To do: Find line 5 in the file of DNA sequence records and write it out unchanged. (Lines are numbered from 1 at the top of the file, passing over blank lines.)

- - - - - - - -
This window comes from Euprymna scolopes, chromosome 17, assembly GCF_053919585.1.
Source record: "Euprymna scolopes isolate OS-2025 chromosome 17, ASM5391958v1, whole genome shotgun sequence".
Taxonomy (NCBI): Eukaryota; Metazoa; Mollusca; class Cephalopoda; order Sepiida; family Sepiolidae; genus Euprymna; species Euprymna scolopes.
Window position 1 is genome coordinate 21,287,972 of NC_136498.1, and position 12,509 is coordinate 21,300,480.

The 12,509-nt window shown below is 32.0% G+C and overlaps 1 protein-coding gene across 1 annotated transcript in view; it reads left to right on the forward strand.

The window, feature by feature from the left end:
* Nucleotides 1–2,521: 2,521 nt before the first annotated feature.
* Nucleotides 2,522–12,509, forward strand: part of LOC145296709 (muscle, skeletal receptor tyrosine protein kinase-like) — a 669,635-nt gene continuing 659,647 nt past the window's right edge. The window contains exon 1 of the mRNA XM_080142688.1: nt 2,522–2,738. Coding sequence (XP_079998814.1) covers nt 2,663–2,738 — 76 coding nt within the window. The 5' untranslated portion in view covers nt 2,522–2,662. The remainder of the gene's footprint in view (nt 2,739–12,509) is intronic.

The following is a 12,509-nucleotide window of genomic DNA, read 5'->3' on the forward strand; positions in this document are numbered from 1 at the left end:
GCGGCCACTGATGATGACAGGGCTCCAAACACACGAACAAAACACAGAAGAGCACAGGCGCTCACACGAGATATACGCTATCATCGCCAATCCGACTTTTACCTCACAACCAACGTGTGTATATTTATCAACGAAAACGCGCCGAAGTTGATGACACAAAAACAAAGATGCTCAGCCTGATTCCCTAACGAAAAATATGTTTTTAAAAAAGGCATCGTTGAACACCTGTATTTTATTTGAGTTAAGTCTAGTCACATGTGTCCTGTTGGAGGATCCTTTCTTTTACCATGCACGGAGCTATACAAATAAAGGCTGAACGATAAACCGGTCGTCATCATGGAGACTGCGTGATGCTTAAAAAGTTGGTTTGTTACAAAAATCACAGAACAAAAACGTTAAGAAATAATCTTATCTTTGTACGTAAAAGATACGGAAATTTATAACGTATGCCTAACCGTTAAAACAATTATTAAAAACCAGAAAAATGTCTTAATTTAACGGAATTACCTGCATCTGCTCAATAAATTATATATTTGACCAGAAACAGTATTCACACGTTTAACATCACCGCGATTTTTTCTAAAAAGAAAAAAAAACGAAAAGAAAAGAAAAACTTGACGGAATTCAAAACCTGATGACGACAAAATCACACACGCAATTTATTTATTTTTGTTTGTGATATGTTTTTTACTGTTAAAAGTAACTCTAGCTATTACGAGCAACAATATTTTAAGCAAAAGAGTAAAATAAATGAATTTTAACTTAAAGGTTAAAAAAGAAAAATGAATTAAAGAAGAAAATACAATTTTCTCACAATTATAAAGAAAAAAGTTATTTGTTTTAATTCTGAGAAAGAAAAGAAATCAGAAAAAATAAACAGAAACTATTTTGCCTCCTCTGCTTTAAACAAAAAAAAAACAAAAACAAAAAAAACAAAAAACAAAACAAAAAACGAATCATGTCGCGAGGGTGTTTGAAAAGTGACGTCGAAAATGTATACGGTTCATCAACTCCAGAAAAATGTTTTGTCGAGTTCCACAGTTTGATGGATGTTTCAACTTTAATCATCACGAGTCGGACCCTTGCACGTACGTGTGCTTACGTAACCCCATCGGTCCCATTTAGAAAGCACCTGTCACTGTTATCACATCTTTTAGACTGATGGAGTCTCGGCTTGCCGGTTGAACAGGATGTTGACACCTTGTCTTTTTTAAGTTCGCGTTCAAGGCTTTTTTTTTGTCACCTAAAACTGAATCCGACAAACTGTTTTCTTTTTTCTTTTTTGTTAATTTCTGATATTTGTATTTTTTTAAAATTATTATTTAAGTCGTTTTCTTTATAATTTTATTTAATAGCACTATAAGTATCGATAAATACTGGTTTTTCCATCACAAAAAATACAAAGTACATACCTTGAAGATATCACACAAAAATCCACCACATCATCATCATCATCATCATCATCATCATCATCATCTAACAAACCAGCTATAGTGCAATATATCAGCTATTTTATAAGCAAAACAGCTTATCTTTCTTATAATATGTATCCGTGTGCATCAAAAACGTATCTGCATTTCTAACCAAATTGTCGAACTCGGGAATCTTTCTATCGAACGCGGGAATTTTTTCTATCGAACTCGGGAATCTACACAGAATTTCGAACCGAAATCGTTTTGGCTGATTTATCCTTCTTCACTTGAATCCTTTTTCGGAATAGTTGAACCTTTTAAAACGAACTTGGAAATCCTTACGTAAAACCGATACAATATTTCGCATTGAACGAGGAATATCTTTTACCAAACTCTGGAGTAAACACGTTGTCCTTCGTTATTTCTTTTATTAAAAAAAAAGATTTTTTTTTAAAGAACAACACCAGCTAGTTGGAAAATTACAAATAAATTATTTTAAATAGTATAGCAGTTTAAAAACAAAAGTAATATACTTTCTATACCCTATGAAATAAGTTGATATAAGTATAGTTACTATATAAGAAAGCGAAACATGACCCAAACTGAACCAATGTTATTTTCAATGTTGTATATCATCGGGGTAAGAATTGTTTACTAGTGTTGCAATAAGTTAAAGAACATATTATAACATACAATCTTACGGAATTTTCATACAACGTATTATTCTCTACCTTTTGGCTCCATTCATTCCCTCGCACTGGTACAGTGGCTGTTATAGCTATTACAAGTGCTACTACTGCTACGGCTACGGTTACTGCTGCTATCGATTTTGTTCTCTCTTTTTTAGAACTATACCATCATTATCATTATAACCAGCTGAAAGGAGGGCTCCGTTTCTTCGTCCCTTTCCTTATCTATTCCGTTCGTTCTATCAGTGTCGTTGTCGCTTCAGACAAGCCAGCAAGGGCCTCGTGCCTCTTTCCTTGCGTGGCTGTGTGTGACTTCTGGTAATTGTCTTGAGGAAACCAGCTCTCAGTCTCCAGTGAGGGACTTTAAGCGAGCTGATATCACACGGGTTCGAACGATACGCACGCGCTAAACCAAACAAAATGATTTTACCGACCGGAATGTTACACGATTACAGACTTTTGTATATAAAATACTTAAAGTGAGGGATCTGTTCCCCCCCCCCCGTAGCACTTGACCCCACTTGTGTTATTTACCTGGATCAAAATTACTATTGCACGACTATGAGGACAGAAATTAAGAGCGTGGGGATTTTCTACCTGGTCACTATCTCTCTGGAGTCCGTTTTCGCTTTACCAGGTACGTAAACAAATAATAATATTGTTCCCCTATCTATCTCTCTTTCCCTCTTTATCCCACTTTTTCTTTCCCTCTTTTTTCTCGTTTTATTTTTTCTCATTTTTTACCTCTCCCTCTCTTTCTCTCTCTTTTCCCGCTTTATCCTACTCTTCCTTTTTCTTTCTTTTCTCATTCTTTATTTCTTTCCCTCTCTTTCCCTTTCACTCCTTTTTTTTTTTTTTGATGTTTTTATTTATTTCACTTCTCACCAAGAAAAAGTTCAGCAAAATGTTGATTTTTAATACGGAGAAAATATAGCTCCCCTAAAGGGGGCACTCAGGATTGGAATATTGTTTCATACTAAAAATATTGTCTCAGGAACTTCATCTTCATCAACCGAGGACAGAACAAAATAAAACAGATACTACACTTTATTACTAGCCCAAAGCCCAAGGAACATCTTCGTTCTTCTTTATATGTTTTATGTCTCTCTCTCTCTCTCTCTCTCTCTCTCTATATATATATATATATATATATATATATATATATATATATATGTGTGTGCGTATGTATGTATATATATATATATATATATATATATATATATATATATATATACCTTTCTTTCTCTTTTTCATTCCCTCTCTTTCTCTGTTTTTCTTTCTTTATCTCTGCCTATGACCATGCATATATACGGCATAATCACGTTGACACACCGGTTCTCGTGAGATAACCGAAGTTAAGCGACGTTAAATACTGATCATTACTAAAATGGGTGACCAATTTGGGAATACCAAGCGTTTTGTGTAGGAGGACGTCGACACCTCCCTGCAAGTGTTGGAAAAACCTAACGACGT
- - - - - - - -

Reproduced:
The 12,509-nt window shown below is 32.0% G+C and overlaps 1 protein-coding gene across 1 annotated transcript in view; it reads left to right on the forward strand.